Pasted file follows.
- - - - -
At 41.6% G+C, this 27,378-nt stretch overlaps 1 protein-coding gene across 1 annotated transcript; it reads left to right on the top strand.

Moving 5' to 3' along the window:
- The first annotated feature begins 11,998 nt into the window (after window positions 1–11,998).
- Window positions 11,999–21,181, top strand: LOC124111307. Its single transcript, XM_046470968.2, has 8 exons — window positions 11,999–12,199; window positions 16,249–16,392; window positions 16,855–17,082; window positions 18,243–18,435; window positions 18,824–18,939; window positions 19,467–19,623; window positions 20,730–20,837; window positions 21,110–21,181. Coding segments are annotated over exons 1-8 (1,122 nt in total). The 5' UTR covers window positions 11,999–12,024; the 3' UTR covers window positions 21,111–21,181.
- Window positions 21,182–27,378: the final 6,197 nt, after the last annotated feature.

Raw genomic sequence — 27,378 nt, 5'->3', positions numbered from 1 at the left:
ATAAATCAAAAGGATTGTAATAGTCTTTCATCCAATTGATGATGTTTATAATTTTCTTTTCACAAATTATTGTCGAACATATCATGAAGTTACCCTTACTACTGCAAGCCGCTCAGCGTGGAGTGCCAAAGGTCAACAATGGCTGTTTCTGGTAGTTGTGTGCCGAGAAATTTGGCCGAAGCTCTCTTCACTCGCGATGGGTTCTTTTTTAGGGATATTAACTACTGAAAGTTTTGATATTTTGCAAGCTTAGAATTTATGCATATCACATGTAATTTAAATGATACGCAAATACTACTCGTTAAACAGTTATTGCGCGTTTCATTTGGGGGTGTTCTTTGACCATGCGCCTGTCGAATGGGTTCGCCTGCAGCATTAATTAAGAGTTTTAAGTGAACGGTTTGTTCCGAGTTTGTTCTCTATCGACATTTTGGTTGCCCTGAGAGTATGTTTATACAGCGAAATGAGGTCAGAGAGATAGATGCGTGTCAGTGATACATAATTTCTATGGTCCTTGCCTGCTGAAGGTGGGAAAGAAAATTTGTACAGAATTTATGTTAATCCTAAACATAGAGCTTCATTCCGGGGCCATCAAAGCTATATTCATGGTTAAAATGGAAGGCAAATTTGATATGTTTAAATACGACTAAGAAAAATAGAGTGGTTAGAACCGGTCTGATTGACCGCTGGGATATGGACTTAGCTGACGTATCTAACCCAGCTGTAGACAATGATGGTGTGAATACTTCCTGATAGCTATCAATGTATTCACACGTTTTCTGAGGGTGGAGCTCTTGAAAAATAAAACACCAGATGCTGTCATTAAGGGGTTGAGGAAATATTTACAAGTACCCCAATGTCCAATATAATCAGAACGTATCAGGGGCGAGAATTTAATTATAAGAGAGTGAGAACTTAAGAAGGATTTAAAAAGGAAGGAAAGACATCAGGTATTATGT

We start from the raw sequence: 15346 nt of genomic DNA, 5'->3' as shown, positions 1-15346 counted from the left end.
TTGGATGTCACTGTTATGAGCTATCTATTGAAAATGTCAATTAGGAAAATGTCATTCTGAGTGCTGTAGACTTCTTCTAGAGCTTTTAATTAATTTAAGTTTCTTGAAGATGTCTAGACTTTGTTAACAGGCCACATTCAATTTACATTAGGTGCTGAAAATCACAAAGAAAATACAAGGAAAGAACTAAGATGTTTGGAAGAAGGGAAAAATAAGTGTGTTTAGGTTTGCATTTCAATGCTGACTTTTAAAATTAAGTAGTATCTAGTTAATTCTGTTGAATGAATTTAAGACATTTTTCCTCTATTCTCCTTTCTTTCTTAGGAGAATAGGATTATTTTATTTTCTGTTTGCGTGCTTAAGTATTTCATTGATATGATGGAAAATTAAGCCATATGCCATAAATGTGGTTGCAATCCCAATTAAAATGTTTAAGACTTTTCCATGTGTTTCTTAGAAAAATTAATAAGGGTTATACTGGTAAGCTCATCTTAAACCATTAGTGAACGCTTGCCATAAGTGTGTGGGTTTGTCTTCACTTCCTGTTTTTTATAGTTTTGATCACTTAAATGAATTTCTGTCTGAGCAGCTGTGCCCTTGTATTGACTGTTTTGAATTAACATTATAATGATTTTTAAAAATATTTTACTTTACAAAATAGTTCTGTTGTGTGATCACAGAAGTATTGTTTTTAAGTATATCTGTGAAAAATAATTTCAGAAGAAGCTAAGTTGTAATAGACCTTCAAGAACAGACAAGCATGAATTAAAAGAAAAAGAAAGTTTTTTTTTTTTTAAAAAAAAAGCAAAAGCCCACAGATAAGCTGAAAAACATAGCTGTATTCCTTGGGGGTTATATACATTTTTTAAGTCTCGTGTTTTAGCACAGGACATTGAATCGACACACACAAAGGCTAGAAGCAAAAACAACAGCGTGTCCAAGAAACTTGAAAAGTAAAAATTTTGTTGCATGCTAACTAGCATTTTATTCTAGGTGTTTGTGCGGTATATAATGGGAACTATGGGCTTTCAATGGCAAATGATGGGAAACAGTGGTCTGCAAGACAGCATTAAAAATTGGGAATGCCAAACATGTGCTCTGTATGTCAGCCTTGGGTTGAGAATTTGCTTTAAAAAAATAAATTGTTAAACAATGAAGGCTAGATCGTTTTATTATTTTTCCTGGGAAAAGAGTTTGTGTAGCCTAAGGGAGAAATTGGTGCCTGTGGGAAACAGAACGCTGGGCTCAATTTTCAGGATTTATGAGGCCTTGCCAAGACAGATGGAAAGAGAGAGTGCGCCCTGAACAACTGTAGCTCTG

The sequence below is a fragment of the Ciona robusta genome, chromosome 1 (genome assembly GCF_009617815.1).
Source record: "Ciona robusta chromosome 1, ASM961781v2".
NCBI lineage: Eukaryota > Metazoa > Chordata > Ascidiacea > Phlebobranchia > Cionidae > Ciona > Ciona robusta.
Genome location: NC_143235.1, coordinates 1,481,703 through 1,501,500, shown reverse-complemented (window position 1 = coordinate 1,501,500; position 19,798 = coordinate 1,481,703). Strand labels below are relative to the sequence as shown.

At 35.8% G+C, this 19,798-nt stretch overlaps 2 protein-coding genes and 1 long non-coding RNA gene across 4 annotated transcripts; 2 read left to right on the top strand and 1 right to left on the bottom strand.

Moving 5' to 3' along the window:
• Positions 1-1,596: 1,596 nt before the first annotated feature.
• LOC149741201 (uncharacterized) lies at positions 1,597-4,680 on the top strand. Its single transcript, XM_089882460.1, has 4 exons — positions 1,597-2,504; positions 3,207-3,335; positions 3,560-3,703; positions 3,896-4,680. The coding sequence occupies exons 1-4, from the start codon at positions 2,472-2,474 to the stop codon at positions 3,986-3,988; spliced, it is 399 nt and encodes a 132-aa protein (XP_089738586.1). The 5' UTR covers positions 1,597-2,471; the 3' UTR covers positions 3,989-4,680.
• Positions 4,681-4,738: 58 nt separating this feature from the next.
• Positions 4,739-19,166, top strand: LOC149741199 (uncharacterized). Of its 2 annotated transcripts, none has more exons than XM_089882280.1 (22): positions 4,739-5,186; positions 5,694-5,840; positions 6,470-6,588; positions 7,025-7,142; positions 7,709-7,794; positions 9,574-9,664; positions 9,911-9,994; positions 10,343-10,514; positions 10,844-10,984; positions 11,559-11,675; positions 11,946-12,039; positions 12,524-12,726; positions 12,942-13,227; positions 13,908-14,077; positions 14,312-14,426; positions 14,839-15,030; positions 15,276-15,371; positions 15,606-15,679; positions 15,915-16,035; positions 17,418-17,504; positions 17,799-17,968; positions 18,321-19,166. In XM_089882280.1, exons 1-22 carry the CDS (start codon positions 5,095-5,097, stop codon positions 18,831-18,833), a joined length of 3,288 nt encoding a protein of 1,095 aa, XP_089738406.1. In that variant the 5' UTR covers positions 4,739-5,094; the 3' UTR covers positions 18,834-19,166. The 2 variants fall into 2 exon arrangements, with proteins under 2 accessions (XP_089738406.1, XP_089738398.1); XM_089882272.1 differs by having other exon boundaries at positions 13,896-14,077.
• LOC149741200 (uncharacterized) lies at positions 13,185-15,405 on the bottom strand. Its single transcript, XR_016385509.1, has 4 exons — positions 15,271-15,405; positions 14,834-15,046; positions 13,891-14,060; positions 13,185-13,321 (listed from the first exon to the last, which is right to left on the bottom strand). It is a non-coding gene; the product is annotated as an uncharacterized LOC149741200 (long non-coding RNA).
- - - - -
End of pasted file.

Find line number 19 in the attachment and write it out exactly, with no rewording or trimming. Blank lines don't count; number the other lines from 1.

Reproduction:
• Positions 4,739-19,166, top strand: LOC149741199 (uncharacterized). Of its 2 annotated transcripts, none has more exons than XM_089882280.1 (22): positions 4,739-5,186; positions 5,694-5,840; positions 6,470-6,588; positions 7,025-7,142; positions 7,709-7,794; positions 9,574-9,664; positions 9,911-9,994; positions 10,343-10,514; positions 10,844-10,984; positions 11,559-11,675; positions 11,946-12,039; positions 12,524-12,726; positions 12,942-13,227; positions 13,908-14,077; positions 14,312-14,426; positions 14,839-15,030; positions 15,276-15,371; positions 15,606-15,679; positions 15,915-16,035; positions 17,418-17,504; positions 17,799-17,968; positions 18,321-19,166. In XM_089882280.1, exons 1-22 carry the CDS (start codon positions 5,095-5,097, stop codon positions 18,831-18,833), a joined length of 3,288 nt encoding a protein of 1,095 aa, XP_089738406.1. In that variant the 5' UTR covers positions 4,739-5,094; the 3' UTR covers positions 18,834-19,166. The 2 variants fall into 2 exon arrangements, with proteins under 2 accessions (XP_089738406.1, XP_089738398.1); XM_089882272.1 differs by having other exon boundaries at positions 13,896-14,077.